“If a deal is not done by Friday, Gov. Tom Wolf, a Democrat, may have to freeze spending, which could lead to service cuts and layoffs in state government and school districts. Friday is when biweekly paychecks are issued to state employees, and $100 million in bond payments and $1.5 billion in Medicaid bills are due. The state doesn’t have the money in its accounts to pay for it all. Treasurer Joe Torsella, a Democrat, has threatened to withhold short-term loans.”
Pennsylvania House to vote on bill to plug $2.4 billion deficit with other money
Morning Call by Steve Esack Contact Reporter Call Harrisburg Bureau September 11, 2017
The Pennsylvania House is scheduled to vote Tuesday on a controversial bill to plug the state’s $2.4 billion budget deficit with mass transit, farming and environmental money instead of higher taxes and bonds. The bill’s passage, however, is uncertain. The House’s Republican leadership decided to dial up the vote following an hours-long, behind-closed-doors meeting Monday among the 121-member GOP caucus. Not every Republican is on board with the bill and most of the 82-member Democratic caucus are expected to oppose it. If Tuesday’s House vote fails, it’s unclear what, if any, backup plan House Republicans have to pay for the state’s $32 billion budget. House Speaker Mike Turzai, R-Allegheny, has refused to call up a vote on Senate’s bill that raises utility taxes, adds a severance tax to natural gas drillers and borrows more than $1 billion from the state’s share of a national tobacco settlement proceeds to settle the deficit and pay for the budget. He’s also opposed any House bills, including from other Republicans, that would raise any taxes to pay for the budget.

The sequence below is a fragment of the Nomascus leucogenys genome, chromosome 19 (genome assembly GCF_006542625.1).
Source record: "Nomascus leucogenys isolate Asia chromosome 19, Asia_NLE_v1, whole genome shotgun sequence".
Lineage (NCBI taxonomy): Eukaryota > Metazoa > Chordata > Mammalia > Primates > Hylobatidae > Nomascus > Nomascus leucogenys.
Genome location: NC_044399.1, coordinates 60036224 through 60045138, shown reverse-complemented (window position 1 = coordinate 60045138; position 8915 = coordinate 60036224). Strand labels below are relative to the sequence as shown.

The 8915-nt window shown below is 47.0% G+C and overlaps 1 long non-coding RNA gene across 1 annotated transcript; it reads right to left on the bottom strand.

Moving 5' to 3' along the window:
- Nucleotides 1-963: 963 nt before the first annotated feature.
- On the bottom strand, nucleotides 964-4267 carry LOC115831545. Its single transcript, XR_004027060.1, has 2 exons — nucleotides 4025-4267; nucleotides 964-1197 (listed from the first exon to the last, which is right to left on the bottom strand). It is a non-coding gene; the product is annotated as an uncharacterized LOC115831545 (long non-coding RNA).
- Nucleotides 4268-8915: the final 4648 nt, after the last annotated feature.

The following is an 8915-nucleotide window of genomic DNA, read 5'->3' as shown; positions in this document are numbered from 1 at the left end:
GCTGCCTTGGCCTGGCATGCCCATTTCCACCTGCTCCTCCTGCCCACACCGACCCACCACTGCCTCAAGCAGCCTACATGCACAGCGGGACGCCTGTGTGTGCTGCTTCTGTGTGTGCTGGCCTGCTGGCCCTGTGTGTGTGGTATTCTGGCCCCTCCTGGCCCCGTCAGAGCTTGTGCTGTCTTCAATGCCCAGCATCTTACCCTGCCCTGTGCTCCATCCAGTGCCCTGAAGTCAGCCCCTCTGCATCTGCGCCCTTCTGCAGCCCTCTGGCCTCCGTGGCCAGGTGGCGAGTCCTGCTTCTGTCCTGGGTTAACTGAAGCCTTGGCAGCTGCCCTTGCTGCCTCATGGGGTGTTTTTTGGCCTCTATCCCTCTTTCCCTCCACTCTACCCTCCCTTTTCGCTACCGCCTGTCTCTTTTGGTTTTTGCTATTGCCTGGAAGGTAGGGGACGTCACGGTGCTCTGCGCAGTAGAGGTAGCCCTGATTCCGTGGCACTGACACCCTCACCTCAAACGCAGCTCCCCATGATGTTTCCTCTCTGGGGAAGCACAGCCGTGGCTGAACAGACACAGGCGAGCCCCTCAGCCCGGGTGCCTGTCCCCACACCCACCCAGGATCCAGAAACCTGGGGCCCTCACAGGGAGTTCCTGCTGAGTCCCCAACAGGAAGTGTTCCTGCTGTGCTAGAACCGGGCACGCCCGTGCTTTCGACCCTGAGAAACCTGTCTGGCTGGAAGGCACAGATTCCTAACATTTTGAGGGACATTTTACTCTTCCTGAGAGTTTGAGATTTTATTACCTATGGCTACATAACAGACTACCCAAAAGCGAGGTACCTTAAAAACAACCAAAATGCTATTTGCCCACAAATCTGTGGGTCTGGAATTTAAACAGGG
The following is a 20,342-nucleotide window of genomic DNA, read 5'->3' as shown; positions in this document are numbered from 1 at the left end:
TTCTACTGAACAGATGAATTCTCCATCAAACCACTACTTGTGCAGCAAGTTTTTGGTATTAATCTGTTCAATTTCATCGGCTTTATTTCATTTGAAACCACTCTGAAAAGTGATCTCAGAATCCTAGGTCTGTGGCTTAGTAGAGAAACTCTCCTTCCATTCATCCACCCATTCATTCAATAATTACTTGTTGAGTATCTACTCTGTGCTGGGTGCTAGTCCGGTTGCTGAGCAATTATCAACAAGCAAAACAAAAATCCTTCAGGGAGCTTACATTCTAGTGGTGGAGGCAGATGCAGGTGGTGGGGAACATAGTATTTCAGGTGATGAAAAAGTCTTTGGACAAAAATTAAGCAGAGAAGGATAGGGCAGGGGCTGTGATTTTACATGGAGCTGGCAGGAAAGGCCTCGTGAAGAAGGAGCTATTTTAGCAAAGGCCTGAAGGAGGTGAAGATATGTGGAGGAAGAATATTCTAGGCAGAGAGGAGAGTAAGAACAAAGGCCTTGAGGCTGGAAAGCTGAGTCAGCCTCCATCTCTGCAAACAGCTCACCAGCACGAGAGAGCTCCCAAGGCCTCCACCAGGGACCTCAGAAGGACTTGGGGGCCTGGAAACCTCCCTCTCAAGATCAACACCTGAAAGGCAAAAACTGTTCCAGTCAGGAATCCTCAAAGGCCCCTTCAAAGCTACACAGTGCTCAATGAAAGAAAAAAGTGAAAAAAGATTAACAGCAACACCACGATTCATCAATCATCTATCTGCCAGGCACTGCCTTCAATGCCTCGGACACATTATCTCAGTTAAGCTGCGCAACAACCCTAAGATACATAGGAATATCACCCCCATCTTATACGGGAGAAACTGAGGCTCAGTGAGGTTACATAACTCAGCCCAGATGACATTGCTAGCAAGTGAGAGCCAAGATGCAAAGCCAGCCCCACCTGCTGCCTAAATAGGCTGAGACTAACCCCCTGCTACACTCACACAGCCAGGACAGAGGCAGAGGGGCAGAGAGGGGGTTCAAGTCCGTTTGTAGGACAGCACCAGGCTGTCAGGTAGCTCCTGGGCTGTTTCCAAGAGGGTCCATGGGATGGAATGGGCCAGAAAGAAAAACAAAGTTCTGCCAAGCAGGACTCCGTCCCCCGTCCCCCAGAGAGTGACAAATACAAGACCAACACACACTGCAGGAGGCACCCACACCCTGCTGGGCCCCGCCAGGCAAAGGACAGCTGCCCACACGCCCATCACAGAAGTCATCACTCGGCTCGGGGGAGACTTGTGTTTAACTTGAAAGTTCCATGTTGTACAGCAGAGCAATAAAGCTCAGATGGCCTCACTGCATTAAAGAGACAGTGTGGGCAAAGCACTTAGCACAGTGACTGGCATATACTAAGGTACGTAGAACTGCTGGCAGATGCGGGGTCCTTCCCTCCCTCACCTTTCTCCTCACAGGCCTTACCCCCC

“House Speaker Mike Turzai, R-Allegheny, informed rank-and-file lawmakers that they would remain in Harrisburg until a revenue package passes. Top of Form